Getting injured on the job is an unfortunate reality that many workers face at some point in their careers. While accidents generally take people by surprise, the procedures that follow don’t need to. Knowing what you should—and shouldn’t—do if you get injured on the job can help maximize the benefits and potential payout that come from a workers’ compensation case. Stay prepared by taking note of these five common mistakes to avoid making after a job injury.

1. Waiting to Tell Your Employer

Waiting to report an injury to your employer doesn’t serve your best interests. Florida law requires employees to notify their employers of an injury within 30 days of the accident, with a few exceptions. If a medical professional is required to identify the cause of the injury or work-related illness, for example, an employee has until 30 days after receiving a medical opinion to notify their employer. 

Either way, there’s a time limit on filing a report, and you probably won’t want to cut it close.

Failing to notify an employer in a timely manner can also raise suspicions. The sooner you report an injury, the sooner you can take the next steps, so there would be no real benefit to delaying the process. Even if an injury seems minor at first, you should promptly document it to avoid raising eyebrows should it worsen or require medical attention down the road. If it looks like you are trying to cheat the system, you will have a harder time closing the case.

2. Not Disclosing Previous Work Injuries

When you are dealing with workers’ compensation, it is necessary to report any past work-related injuries you have received on the job. Even if those injuries previously went unreported or have nothing to do with the current one, your transparency will prevent you from being accused of workers’ compensation fraud and potentially losing out on compensation entirely.

The obligation to disclose previous injuries also applies when you are relaying your medical history at a doctor’s office, communicating with an insurance company, and speaking to a workers’ compensation case manager. If there is ever a time to disclose, you should disclose.

Sometimes, an employer’s insurance company will try to use your medical history against you by saying that your current injury stems from a pre-existing condition, but it’s easier to prove that the cause of your injury was work-related than it is to fight charges of fraud.

3. Not Reporting All Injuries From the Get-Go

Another way people can get accused of workers’ compensation fraud is by failing to report all injuries from the beginning. Say you break your leg in a fall and you also hurt your wrist. You may see a doctor primarily to address your leg injury, but it is important to make note of the wrist pain, too, that way if it requires medical attention later, it won’t look like you’re making up a new injury after the fact to claim more money.

These “injuries” extend beyond breaks, sprains, and pains. You should also report any symptoms that arise from the work-related injury. Nausea, blurred vision, fatigue, shortness of breath, and impaired motor functions are all good examples of other potential work-related symptoms you would want to mention.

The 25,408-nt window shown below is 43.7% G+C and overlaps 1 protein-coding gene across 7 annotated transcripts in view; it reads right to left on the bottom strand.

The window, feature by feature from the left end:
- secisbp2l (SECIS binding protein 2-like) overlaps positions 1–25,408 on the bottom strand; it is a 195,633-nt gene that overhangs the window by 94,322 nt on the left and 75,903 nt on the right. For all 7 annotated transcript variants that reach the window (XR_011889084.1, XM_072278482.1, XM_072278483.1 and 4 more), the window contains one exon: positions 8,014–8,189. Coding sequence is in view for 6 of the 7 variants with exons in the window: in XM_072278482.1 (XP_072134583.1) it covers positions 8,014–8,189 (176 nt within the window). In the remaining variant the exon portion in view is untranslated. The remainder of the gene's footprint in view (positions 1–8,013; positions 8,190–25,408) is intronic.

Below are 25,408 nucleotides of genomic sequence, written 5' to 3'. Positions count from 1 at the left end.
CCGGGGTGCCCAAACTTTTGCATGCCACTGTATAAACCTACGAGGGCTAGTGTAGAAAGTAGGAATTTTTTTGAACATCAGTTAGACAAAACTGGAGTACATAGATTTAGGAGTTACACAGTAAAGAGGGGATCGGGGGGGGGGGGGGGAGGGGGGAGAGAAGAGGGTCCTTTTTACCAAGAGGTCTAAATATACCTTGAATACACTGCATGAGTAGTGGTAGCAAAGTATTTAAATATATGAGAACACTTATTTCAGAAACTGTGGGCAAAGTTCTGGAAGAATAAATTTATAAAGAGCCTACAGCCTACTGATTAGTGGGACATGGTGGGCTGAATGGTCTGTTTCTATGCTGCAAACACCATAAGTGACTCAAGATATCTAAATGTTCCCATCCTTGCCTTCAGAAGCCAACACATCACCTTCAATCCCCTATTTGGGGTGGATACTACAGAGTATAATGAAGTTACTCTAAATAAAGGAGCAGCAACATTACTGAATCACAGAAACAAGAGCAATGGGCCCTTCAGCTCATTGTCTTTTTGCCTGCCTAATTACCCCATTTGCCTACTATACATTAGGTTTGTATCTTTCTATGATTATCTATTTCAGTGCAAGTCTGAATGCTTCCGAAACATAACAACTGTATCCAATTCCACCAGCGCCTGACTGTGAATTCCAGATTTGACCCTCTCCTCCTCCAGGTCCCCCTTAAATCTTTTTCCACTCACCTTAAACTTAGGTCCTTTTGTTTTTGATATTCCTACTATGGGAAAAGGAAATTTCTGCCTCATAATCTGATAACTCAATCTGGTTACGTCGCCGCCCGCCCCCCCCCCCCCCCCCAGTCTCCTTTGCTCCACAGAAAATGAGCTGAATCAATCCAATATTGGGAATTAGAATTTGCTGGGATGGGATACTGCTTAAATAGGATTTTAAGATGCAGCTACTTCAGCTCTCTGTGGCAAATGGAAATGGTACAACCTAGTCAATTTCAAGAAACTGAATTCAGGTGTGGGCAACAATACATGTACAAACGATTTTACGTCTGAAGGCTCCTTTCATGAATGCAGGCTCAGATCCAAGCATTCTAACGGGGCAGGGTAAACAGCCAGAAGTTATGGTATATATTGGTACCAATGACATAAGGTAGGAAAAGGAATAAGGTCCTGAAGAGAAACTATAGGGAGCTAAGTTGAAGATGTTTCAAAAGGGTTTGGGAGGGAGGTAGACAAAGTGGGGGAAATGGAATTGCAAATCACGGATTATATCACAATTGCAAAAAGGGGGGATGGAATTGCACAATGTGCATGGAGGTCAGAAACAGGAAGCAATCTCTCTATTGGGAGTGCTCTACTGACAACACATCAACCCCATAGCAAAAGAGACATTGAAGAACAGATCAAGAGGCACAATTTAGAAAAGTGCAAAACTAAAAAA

At every stage of the treatment process, keep your doctor in the loop on what you are experiencing. There is no complaint too small to mention and no harm that comes from over-communicating. It is better to be safe from the get-go than sorry you didn’t vocalize injuries sooner.

After an initial evaluation by your doctor, they will tell you how much, if any, work you are able to do with the ailments you’ve presented them. With their recommendation, you can begin to figure out how work will play a factor in your recovery.

4. Not Resuming Work Once You’re Able To

In workers’ comp cases where an employee takes a leave of absence to recover from an injury, the employer is required to offer the injured person a suitable position back at the company once they are able to work again. In turn, the employee who was injured has an obligation to accept the position they are offered.

If a recovered employee declines the position that they are offered, the situation can get messy. Not only can it be considered a voluntary limitation of income, potentially cutting off their compensation and benefits, but it can even justify being fired by an employer for refusing to work.

Even if you believe the position you have been rehired to do is outside the realm of your capabilities, you have to at least try performing its required duties before challenging your employer. If you give the job your best effort and find that it truly is too difficult given your restrictions, you can make a claim that the position is not working out.

Sometimes work restrictions lead to employees making significantly less than they did before their injury. If the position you’re offered pays less than 80% of what you used to make, your insurance carrier is obligated to provide you with Temporary Partial Disability (TPD) benefits.

5. Representing Yourself in a Workers’ Comp Case

People can technically represent themselves if they would like to, but taking on a workers’ comp case without proper legal representation is a risky move. The law is tricky territory to maneuver, especially on your own. Even insurance companies and employers generally consult with lawyers when it comes to workplace injuries, and both parties will poke a hole in your case wherever possible to cut costs on their end. You are going to want a professional by your side as any issues begin to unfold.

Hopefully, you will never need to deal with a job injury—or its legal aftermath—but having a loose plan in place should you find yourself hurt could be the difference between fair and unfair compensation. You have plenty to gain by avoiding these common mistakes, and just about nothing to lose.